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EEOC Releases Revised Disability Regulations

Final regulations implementing the 2008 law are aimed at making it easier for individuals to establish that they qualify under the ‘regarded as’ part of the definition of ‘disability,’ the EEOC said in a written statement.

March 28, 2011
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The Equal Employment Opportunity Commission on March 24 released regulations on what qualifies as a “disability” and what constitutes adequate protection of individuals under the Americans with Disabilities Act Amendments Act of 2008.

The regulations are designed to determine who has a “disability” and is protected under the 2008 law that modified the 1990 Americans with Disabilities Act. Final regulations implementing the 2008 law are aimed at making it easier for individuals to establish that they qualify under the “regarded as” part of the definition of “disability,” the EEOC said in a written statement.

“Establishing such coverage used to pose significant hurdles, but under the new law, the focus is on how the person was treated rather than on what an employer believes about the nature of the person’s impairment,” the EEOC said in a written statement.

Employers had been waiting for the EEOC to issue the rules to determine how they will affect their operations.

The 2008 law overturned several Supreme Court decisions that had narrowed the definition of “disability,” resulting in a denial of protection for individuals with ailments such as cancer, epilepsy and diabetes.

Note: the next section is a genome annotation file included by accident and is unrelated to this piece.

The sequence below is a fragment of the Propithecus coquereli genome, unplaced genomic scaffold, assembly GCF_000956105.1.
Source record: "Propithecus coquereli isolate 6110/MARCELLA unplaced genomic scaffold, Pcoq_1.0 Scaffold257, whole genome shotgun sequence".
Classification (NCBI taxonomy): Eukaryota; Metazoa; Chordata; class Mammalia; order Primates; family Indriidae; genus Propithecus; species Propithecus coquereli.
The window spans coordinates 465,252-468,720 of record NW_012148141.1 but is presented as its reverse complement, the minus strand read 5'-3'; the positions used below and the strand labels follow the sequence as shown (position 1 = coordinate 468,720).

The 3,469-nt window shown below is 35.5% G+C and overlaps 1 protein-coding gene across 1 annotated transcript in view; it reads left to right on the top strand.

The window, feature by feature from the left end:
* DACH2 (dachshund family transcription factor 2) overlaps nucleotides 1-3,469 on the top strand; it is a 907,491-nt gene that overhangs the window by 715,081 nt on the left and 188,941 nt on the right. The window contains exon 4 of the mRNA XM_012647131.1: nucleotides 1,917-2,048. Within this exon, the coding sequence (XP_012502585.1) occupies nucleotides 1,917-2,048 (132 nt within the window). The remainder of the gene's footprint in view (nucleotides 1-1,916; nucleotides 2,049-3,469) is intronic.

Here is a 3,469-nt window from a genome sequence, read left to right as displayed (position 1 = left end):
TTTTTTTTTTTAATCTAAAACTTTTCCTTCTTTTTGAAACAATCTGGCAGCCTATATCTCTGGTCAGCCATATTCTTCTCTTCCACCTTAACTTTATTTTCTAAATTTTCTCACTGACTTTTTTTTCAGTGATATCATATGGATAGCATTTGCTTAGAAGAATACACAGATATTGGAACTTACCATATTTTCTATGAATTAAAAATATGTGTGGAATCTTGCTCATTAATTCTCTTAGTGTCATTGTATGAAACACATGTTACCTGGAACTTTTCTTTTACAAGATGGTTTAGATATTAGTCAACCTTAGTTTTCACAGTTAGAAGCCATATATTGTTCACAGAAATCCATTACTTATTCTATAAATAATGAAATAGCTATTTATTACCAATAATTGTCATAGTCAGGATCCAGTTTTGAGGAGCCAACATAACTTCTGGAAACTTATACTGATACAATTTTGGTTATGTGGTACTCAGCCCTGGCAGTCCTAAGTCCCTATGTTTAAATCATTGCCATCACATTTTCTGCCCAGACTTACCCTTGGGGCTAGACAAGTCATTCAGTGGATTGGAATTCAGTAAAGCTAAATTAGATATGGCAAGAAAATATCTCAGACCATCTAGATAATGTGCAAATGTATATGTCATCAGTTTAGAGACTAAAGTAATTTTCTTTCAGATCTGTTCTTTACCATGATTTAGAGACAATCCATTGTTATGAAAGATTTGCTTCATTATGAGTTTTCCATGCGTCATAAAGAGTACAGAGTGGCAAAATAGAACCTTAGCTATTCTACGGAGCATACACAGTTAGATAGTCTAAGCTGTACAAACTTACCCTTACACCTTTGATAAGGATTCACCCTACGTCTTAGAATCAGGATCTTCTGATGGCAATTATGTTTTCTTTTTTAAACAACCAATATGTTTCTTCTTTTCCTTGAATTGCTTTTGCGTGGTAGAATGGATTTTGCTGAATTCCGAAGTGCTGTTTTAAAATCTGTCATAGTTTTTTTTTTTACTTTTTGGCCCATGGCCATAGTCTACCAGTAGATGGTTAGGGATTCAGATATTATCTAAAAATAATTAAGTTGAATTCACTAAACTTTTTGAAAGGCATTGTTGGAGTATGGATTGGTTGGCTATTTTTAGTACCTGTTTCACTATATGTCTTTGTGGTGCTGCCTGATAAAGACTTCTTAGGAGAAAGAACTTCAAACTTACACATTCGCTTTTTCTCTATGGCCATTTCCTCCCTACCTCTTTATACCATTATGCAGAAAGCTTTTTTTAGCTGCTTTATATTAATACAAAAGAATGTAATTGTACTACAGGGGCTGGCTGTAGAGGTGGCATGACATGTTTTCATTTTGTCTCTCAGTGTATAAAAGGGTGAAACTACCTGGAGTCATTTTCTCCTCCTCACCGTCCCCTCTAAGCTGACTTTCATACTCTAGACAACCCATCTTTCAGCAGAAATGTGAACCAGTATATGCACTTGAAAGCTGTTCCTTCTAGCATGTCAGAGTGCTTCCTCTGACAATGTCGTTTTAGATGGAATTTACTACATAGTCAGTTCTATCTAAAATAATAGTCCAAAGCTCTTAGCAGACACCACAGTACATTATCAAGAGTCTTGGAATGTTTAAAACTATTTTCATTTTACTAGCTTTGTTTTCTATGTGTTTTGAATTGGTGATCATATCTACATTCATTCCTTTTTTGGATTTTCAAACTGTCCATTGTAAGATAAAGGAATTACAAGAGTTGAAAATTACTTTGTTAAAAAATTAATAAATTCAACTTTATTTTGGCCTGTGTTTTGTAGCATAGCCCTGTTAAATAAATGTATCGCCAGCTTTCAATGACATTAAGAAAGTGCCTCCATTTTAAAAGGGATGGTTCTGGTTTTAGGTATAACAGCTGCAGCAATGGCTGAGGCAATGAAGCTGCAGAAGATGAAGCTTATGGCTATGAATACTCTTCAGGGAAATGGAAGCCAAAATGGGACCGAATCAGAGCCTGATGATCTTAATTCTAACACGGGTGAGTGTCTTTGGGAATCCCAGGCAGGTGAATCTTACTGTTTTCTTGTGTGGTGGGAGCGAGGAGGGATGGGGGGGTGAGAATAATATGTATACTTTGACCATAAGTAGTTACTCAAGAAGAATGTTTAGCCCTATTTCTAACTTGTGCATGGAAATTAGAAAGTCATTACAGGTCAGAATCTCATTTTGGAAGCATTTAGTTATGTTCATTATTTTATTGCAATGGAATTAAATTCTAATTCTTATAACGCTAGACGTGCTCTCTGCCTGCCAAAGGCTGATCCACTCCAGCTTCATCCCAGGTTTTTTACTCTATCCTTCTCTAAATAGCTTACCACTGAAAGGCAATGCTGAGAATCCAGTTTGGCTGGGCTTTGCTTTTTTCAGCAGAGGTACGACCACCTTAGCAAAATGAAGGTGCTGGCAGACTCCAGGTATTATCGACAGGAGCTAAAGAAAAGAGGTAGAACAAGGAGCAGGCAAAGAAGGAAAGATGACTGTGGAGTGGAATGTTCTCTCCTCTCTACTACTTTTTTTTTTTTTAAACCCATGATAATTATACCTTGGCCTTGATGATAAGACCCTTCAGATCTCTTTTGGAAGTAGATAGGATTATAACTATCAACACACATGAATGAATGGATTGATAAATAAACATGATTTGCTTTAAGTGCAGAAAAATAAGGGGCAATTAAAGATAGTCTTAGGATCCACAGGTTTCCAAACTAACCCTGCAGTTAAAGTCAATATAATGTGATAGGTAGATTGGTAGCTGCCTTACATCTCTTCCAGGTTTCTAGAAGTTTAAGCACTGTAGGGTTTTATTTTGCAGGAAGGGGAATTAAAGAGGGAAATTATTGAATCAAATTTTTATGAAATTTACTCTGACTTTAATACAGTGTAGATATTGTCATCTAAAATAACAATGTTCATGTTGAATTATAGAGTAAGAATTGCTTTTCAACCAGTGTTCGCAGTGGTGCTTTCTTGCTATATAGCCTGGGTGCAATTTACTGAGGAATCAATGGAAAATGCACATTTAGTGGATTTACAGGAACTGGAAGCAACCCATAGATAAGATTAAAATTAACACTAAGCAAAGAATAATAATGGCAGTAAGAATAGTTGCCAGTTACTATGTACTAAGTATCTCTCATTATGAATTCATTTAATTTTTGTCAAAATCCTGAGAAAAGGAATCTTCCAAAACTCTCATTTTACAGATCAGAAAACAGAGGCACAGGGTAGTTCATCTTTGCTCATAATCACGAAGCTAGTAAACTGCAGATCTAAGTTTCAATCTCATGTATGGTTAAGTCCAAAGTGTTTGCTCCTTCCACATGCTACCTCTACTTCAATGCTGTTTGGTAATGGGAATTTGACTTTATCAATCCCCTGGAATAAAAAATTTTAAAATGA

The final regulations keep the ADA’s definition of the term “disability” as a physical or mental impairment that substantially limits one or more major life activities, the EEOC said in the written statement, but the ADA Amendments Act significantly changed how those terms are interpreted.

The EEOC said like the original disability law, regulations for the ADA Amendments Act make it clear that not every impairment constitutes a disability. The regulations include examples of impairments that should easily be concluded to be disabilities, such as HIV infection, diabetes, epilepsy and bipolar disorder, the EEOC said.  

Filed by Jeff Casale of Business Insurance, a sister publication of Workforce Management. To comment, e-mail editors@workforce.com.

 

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